I said it was a family of red squirrels, but that is not strictly true. There is one among them with fur as black as the heart of a killer on a moonless night.

The dark spirits need their sustenance as well.

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Idle Chit-Chat Idle Chit-Chat

Sound and Fury

September 22nd, 2014
... accomplishing (almost) nothing.

I ride home in the evenings via Homestead Road, which intersects with Wolfe. Currently, construction on Wolfe causes traffic to back up approaching the intersection, and drivers pull into the bike lane and stop, long before the intersection, even though it gains them nothing. Others pull out from parking lots without looking my way, push their noses into the bike lane, and stop, even though it gains them nothing.

Then of course there are the people who pull into intersections before there’s space for them on the other side, to block both cars and bikes when the light changes. Unfortunately, they do gain from their obnoxious behavior.

If I had a giant, super-loud air horn on my bike, it wouldn’t improve the situation in any way. It might even make things worse. But I’d feel better.

bikehorn

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Get-Poor-Quick Schemes Get-Poor-Quick Schemes

Regular Guy Sports Network

September 19th, 2014

Sports broadcasting is changing, and the fan is the winner. Now let’s give the fan even more control.

Consider this article by Bill Barnwell at Grantland.com. You don’t have to read the whole article, but there are two key messages: television will not be the best way to consume sports in the near future, and Barnwell is willing to pay $20,000 to not hear the announcers.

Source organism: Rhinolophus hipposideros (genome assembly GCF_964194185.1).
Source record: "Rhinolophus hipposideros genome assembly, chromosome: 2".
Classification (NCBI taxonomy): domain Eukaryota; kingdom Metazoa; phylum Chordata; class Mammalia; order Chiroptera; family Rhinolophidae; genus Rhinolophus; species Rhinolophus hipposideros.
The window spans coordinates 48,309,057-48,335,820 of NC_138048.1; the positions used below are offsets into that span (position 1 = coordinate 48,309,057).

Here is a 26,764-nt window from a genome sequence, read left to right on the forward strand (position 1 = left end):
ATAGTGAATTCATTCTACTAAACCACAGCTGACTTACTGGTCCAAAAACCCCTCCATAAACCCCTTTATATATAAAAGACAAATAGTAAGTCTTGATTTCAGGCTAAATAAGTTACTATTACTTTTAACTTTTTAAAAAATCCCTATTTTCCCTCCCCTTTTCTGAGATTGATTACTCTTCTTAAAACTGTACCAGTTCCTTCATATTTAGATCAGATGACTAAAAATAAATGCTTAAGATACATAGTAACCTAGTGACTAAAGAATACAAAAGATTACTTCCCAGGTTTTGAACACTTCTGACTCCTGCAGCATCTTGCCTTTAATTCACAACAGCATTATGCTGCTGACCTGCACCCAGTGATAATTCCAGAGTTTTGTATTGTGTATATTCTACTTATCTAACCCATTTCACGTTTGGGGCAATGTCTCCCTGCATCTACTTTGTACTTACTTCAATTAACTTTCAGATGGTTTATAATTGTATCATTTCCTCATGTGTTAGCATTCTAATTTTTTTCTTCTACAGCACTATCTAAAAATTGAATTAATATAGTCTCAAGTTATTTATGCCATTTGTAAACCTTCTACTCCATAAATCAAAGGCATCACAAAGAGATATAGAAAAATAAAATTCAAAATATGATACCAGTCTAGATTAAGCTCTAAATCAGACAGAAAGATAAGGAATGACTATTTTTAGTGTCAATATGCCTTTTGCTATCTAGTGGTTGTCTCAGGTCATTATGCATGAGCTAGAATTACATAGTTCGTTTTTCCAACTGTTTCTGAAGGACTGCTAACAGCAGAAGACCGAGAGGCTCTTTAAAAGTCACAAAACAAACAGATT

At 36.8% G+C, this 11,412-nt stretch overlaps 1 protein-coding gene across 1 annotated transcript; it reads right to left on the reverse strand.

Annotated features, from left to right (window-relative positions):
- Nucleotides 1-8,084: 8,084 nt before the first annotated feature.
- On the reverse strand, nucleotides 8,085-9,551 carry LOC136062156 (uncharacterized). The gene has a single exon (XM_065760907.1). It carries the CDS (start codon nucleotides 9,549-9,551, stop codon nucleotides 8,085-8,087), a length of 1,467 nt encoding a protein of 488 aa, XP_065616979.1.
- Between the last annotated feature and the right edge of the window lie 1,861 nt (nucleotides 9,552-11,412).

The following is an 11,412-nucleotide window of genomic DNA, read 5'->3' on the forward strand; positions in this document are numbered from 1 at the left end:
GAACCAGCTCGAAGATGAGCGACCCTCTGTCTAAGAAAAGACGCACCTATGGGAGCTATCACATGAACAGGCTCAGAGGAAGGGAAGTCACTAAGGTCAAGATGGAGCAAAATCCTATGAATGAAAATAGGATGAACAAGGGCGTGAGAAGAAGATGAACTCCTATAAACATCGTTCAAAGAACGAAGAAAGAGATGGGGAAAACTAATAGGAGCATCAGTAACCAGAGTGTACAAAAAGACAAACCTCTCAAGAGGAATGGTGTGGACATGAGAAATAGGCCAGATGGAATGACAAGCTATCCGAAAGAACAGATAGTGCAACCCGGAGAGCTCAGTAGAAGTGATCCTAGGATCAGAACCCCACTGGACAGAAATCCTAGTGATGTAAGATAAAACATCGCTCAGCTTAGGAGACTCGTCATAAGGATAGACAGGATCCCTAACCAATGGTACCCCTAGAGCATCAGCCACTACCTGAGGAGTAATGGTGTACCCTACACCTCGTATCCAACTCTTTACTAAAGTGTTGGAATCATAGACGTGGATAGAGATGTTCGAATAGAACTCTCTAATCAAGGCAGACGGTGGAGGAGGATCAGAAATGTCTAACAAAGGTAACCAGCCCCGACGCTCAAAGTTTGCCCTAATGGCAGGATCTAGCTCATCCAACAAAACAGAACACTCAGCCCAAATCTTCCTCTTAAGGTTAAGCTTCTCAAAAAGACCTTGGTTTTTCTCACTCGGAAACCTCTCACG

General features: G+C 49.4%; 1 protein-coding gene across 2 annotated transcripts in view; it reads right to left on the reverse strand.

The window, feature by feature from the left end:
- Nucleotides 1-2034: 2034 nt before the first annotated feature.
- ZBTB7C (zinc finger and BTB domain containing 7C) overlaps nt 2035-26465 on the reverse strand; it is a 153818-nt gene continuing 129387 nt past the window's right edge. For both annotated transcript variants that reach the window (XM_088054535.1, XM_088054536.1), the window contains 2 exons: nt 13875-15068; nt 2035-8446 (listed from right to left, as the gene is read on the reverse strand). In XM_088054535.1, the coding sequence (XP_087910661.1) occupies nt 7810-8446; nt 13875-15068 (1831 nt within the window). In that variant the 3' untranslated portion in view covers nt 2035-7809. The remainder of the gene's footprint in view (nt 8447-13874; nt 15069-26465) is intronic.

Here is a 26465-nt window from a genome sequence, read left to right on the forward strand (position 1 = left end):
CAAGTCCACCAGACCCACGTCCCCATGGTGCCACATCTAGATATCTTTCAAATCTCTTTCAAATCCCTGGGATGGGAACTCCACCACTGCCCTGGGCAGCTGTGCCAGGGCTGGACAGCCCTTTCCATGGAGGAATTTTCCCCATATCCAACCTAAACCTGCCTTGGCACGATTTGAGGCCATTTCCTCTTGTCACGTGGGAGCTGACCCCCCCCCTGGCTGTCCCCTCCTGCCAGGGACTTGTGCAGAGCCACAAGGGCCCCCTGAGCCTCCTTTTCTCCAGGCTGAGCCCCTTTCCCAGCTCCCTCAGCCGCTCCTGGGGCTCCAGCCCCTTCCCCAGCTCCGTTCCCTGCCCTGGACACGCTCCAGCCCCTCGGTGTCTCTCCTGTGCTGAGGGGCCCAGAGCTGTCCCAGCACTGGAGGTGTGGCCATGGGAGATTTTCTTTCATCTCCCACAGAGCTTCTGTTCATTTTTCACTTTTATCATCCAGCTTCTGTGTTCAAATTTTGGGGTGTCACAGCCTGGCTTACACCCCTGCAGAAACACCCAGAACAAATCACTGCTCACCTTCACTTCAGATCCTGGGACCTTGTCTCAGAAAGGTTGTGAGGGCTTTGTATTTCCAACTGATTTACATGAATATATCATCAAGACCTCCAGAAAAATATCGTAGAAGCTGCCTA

That second tidbit was presented as a little bit of humor at the end of his article, but he’s missed the greater opportunity: not only can we happily marginalize the network announcers, we can choose commentators more to our liking. Enter the Regular Guy Sports Network.

There’s not much sadder than the partially-clothed American male sinking ever-further into his sofa cushions as he watches sports on his television. Alone. Or maybe there’s a group of people with no charismatic nucleus. Or just some guy who can’t stand the voice of Bob Costas. What if, with with a few button-presses, our Costas-hater is able to surround himself with a crew of wise-cracking pals? They love the home team as much as he does, they rip on the calls that go against them, they say inappropriate things about the opposing star player. They shred Costas. It’s pretty clear they’re drunk, and talking around Cheetos. Just like real friends would be.

With digital media, it’s a free market. It’s a way for aspiring comedians and articulate fanatics to get an audience. I tune in to the game, but I choose the regular guys that will be in my living room with me. My pals.

When I first thought of Regular Guy Sports Network, it was a digitally-enabled extension of current network broadcasts. Now I wonder, “who needs those guys?” The technology is there, all I need is a directory service to hook me up with my new sports buddies, and a way to keep their words in synch with what I’m watching. Easy peasy.

So come on, RGSN, make it happen!